Because it largely affects white Americans, the opioid crisis—unlike crack in the 1980s—is now seen as a health issue
America is caught an opioid epidemic. In the past year, drugs have killed more Americans than car accidents and gun violence combined, and they are killing at a faster pace than when the HIV crisis was at its peak. Opioids killed an estimated 52,000 Americans in 2015 alone, and that number doesn’t appear to be diminishing.
So, what is the issue exactly? Why is it an issue? And what is America doing to combat it? Here’s a breakdown of the history and current situation of the war on drugs.
First, what is an opioid? Opium is a narcotic collected from a type of poppy. Opium is used to make painkillers, such as morphine and heroin, and other prescription painkillers like Vicodin, Percocet, and OxyContin, all collectively called opiates. The fact that these opioids can put the body into a state of painless bliss makes them dangerously addictive.
The current drug situation in America is the worst it’s ever been, comparable only to the crack epidemic of the 1980s when Ronald Reagan was president. During that time, the situation was treated as a crime epidemic, and addicts were seen as dangerous criminals and basically worthless humans. Reagan’s approach to solving the issue was a “tough on crime” approach, where those who were addicts were incarcerated with no mercy and no medical help. There was very little regard for those who suffered.
Today, we have a similar issue, only a slightly different approach is being employed. President Trump has declared the opioid crisis a “public health emergency.” Under this declaration, addicts will able to be treated medically for their addictions instead of charged as criminals. It is a much gentler approach to the problem; people are starting to realize that being addicted to drugs can happen to anyone, and these people need to be helped not punished.
However, it would be nice if it were just that simple, that America has realized it’s time to be progressive and help addicts overcome their addictions, but there is a larger, underlying issue with the current rhetoric and motivations for America’s progression from Reagan’s era: It is the fact that the current opioid crisis largely affects white, middle- and upper-class citizens, whereas during the crack epidemic of the ‘80s it was largely present in black communities.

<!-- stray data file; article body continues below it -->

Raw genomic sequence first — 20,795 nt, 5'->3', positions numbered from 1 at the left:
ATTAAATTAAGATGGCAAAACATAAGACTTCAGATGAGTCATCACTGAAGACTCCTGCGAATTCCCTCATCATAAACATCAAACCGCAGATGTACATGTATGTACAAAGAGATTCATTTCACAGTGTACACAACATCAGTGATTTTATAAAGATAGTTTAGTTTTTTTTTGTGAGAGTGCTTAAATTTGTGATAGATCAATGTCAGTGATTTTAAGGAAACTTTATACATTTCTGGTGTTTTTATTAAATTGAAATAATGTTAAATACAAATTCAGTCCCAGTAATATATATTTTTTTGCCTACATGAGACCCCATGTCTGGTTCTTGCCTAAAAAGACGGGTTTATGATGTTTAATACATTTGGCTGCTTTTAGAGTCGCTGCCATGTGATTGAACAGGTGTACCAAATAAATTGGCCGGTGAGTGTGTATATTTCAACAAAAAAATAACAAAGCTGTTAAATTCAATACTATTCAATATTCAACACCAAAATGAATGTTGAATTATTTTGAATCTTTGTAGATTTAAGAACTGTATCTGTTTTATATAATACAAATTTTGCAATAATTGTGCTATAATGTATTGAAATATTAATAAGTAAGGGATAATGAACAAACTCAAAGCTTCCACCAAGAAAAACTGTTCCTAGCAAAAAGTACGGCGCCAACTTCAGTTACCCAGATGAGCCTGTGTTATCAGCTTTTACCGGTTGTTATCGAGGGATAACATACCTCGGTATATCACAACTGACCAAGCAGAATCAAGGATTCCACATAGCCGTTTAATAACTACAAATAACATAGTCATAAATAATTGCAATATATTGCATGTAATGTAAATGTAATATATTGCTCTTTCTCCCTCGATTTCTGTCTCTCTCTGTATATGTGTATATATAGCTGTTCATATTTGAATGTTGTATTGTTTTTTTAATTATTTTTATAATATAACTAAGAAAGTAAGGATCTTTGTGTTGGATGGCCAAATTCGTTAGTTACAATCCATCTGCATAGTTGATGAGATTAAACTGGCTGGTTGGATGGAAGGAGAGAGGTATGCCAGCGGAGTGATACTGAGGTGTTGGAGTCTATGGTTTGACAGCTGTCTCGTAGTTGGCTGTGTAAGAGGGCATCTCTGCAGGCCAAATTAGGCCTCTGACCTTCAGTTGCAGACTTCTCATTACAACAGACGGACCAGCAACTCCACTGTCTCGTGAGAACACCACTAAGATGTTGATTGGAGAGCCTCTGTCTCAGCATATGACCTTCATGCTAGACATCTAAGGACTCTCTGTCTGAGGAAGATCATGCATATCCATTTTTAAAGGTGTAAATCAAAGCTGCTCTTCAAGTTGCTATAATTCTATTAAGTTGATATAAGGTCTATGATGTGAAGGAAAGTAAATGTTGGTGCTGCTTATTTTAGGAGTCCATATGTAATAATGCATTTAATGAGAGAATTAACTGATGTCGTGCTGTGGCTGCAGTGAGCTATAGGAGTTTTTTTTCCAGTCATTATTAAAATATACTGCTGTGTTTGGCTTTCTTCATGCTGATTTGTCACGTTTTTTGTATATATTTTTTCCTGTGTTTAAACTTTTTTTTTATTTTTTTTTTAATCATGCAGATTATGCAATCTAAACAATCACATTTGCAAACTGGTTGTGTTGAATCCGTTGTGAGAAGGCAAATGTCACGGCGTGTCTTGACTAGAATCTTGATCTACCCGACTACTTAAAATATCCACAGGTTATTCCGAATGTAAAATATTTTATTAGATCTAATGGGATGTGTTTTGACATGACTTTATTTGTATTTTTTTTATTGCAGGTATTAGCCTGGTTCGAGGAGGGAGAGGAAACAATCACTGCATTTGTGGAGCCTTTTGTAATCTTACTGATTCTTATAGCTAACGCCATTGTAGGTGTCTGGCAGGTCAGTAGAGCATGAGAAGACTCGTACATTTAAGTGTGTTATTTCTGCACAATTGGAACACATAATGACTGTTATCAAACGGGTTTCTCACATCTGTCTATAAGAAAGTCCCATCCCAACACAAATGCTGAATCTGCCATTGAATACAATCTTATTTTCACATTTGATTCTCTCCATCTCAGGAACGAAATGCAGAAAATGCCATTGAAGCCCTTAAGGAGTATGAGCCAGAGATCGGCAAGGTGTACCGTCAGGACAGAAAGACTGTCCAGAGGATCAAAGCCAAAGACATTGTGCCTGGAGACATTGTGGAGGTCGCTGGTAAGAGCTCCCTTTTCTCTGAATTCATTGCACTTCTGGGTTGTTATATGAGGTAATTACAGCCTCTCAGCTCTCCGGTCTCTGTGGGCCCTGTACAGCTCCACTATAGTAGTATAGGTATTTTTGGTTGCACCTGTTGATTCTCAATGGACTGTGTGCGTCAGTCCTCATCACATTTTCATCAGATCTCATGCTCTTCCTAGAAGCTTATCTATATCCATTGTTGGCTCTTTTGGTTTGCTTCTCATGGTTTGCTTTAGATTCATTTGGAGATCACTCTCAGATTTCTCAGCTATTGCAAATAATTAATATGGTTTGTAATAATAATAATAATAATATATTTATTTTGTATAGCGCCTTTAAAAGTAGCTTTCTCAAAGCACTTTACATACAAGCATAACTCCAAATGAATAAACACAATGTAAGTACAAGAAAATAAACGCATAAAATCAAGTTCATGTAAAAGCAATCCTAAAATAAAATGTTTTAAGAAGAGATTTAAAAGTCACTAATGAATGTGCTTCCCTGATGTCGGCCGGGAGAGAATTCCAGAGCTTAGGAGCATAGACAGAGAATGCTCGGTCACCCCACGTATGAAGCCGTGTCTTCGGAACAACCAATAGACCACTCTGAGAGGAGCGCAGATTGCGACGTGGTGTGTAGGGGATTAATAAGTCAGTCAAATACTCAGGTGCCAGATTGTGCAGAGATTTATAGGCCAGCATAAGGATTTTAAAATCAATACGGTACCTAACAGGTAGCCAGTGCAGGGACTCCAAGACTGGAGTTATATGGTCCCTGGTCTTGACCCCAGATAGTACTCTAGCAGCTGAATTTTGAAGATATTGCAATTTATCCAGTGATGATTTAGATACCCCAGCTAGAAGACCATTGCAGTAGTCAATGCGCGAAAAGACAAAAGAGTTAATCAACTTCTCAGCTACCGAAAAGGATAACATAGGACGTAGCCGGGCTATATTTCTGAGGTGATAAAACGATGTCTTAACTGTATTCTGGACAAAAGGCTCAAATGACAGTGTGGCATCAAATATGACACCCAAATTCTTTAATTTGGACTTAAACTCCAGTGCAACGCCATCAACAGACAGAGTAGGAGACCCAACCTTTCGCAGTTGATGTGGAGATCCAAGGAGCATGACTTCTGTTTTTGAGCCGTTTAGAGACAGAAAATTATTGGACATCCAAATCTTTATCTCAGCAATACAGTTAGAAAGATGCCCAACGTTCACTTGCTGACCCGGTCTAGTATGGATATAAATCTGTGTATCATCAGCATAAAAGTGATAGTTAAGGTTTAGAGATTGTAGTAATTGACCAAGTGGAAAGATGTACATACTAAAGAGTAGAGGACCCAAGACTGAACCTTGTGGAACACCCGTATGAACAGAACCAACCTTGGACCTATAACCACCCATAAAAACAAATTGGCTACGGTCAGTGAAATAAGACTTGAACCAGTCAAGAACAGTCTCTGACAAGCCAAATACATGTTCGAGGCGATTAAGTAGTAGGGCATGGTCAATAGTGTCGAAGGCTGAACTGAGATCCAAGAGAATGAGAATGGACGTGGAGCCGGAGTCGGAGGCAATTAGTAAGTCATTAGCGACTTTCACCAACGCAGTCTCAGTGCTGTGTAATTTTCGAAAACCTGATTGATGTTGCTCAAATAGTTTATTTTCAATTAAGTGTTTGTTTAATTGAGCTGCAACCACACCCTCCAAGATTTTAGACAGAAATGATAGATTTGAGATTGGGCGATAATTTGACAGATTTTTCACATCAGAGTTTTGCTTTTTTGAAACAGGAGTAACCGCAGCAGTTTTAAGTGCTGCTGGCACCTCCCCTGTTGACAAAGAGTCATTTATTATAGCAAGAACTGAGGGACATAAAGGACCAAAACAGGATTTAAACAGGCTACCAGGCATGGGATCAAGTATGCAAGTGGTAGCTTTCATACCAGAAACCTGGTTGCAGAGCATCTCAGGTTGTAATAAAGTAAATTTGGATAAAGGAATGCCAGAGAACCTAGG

The issue of race is woven into the issue of drugs. When it widely affected African-Americans, drug use was seen as a crime, tough punishment was in order, and there was no help for those who were addicted. It is only now, when it widely affects whites, particularly cushy white lawmakers in government, that we are sympathizing with addicts.
The current drug situation in America is the worst it’s ever been, comparable only to the crack epidemic of the 1980s when Ronald Reagan was president.
This is a tricky problem because we should be helping addicts, we should have resources to educate young people about the dangers of drugs, and we should have outlets so people who need help can safely get it. Yet, this disparity between how white and black addicts are treated is a plain and horrible example of the racism that ever lingers in America.
One could argue that this new, sympathetic approach to the issue is simply a progression in how we understand drugs—that today we are more knowledgeable and able to understand that the solution is treatment, not incarceration. But that argument becomes irrelevant when you look at the systems of oppression that have been and still are in place when it comes to black Americans. It’s also problematic that the correlation to this progression only came about when it was affecting those of privilege, (white upper-class) and thus those who are able to make a difference (lawmakers). It’s nice to think that we have become enlightened on how to combat the war on drugs, but the only reason we are approaching it from a new, more compassionate and progressive angle is because of the fact that it affects white people. If opioid fatalities were still predominantly affecting black communities, we would not see such sympathy.
Politicians’ new compassionate approach—treatment over punishment—toward drug abuse is good because imprisoning people is not going to help. But this new step forward is also a step back; it has shed light on the fact that barriers of race still exist, the privilege stay privileged, and, well, those without privilege are treated with disdain.
It will be interesting to see where this new approach takes the U.S. Will this be a new step forward for America, or will history repeat itself? During Reagan’s presidency, the “tough on crime” approach was widely considered a good and efficient means of fixing the issue; now, in 2017, we believe that treating it as a health emergency is the new and best way to combat the issue. However, in a couple years, will the same phenomena occur? Where fixing the problem actually creates more issues, especially in terms of race? Will we look back on Trump’s “Public Health Emergency” approach in the same way we do toward Reagan’s “tough on crime” proclamation? We’ll just have to wait and see.